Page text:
Translation of nerve in Spanish:


Pronunciation: /nɜːrv; nɜːv/


  • 1 countable/numerable [Anatomy/Anatomía] [Botany/Botánica] nervio (masculine) to strain every nerve hacer* un gran esfuerzo or un esfuerzo sobrehumano to touch a (raw) nerve meter or poner* el dedo en la llaga (before noun/delante del nombre) [fiber/ending] nervioso nerve specialist especialista (masculine and feminine) de los nervios
    More example sentences
    • Once you're infected, the virus spreads from your muscle to your peripheral nerves to your spinal cord and brain.
    • The axons of both classes of interneuron enter the brain via the ocellar nerve, which also carries the axons of efferent neurons.
    • The sciatic nerve is the largest nerve in the body.
  • 2
    (nerves plural)
    2.1 (emotional constitution) nervios (masculine plural) it has ruined my nerves me ha destrozado los nervios their nerves were on edge tenían los nervios de punta to have nerves of steel tener* nervios de acero a war of nerves una guerra de nervios to get on sb's nerves [colloquial/familiar] ponerle* los nervios de punta a algn, crisparle los nervios a algn, sacar* a algn de quicio to live on one's nerves estar* en permanente estado de tensión 2.2 (anxiety) nervios (masculine plural), nerviosismo (masculine) I had terrible nerves on the first night la noche del estreno pasé unos nervios tremendos the stock market is suffering from nerves hay cierto nerviosismo en la Bolsa I'm all nerves before an exam antes de un examen me pongo nerviosísima a sudden fit of nerves un ataque de nervios to be a bag o bundle of nerves ser* un manojo de nervios, ser* puro nervio
    More example sentences
    • I don't normally get stage fright or nerves before a performance but today I'm like a child on Christmas Eve.
    • First-night nerves aside, what she fears most is being left alone… without her Tim.
    • He was visibly, rather endearingly, anxious, shaking with nerves at some points; she kept erupting into fits of maniacal chuckles at some secret joke.
    More example sentences
    • So at this precise moment where others would lose their nerve, bottle and audience, he did what separates mere amateurs from The Greats like himself.
    • While the 34-year-old golf unknown kept his nerve on a tough final day at Rochester, the shakers and movers of world golf crumbled behind him.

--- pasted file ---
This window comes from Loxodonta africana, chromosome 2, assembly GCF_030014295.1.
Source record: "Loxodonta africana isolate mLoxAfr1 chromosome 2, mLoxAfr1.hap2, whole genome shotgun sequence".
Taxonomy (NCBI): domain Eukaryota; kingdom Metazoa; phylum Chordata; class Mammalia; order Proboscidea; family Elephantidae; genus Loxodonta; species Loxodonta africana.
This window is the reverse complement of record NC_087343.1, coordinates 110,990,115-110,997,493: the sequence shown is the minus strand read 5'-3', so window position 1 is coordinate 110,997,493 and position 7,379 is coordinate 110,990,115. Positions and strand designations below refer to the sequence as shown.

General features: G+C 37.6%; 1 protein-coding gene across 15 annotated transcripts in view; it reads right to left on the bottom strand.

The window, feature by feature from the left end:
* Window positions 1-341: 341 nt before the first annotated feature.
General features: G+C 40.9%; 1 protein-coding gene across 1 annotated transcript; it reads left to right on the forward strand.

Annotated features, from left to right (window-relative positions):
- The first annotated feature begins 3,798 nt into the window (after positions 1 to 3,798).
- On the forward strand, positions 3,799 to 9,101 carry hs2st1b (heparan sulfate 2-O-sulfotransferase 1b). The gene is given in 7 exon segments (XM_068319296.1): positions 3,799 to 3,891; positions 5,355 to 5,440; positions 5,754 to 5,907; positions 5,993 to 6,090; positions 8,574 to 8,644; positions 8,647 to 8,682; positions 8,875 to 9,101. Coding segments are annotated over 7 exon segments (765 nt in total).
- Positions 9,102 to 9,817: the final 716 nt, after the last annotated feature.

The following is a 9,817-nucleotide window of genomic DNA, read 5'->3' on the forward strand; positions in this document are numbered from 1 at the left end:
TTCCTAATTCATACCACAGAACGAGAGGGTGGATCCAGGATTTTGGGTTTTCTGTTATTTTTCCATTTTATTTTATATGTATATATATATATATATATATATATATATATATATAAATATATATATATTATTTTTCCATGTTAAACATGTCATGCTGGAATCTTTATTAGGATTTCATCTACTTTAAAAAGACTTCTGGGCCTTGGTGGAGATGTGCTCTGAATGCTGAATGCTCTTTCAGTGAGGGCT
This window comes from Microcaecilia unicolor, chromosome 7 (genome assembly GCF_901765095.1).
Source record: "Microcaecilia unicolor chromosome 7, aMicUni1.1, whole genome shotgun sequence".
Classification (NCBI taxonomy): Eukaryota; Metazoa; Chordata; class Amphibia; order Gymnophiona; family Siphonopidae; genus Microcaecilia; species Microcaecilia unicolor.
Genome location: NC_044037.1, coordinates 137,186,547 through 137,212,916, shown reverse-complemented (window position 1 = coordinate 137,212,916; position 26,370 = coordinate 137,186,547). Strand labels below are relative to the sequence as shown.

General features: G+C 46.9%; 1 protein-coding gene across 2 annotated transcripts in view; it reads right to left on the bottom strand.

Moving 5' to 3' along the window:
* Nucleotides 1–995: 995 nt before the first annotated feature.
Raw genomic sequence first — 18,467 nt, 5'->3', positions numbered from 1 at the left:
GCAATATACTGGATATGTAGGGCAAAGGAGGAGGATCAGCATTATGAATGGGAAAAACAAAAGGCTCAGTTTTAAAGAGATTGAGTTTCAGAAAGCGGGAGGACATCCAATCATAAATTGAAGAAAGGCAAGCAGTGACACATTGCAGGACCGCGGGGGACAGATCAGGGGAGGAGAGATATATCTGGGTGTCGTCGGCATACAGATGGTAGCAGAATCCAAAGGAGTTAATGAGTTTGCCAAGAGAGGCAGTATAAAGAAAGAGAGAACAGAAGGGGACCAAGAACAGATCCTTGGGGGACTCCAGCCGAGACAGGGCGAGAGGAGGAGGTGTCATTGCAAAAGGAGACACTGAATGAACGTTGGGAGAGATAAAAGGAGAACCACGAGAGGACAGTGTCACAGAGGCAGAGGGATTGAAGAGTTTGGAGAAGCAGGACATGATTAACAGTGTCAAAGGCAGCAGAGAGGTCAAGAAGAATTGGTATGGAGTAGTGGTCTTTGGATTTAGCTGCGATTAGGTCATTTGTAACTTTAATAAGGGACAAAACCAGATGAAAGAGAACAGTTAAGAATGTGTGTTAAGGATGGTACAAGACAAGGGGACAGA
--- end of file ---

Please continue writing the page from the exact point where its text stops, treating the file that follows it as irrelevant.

• But it's so easy to lose your nerve and your voice to the people who are shouting the loudest, even if you know in your heart what they are shouting is garbage.
  • 3 3.1 uncountable/no numerable (resolve) valor (masculine), coraje (masculine) to lose/keep/regain one's nerve perder*/mantener*/recuperar el valor the race is a test of nerve la carrera es una prueba de aguante or resistencia it takes some nerve to do it hay que tener valor or coraje or [colloquial/familiar] agallas para hacerlo 3.2 (effrontery) [colloquial/familiar] (no plural/sin plural) frescura (feminine) [colloquial/familiar], cara (feminine) [colloquial/familiar] you've/he's got a nerve! ¡qué frescura or cara tienes/tiene! to have the nerve to + infinitive/infinitivo tener* la frescura or la cara de + infinitive/infinitivo [colloquial/familiar] she had the nerve to ask me for it tuvo la frescura or la cara de pedírmelo [colloquial/familiar] what a nerve!, of all the nerve! ¡qué frescura or cara! [colloquial/familiar]
    More example sentences
    • He, that horrible horrible man, had the nerve to nuzzle her neck!
    • Someone even had the nerve to ask me why I did what I did that morning, suggesting there was something odd or wrong in my daringly unconventional and intensely original appearance.
    • I haven't had the nerve to tell her I'm also crushing on him.

reflexive verb/verbo reflexivo

  • to nerve oneself for sth armarse de valor para algo I nerved myself to face the boss me armé de valor para enfrentarme al jefe

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Cultural fact of the day

Spain had three civil wars known as the guerras carlistas (1833-39, 1860, 1872-76). When Fernando VII died in 1833, he was succeeded not by his brother the Infante Don Carlos de Borbón, but by his daughter Isabel, under the regency of her mother María Cristina. This provoked a mainly northern-Spanish revolt, with local guerrillas pitted against the forces of the central government. The Carlist Wars were also a confrontation between conservative rural Catholic Spain, especially the Basque provinces and Aragón, led by the carlistas, and the progressive liberal urban middle classes allied with the army. Carlos died in 1855, but the carlistas, representing political and religious traditionalism, supported his descendants' claims until reconciliation in 1977 with King Juan Carlos.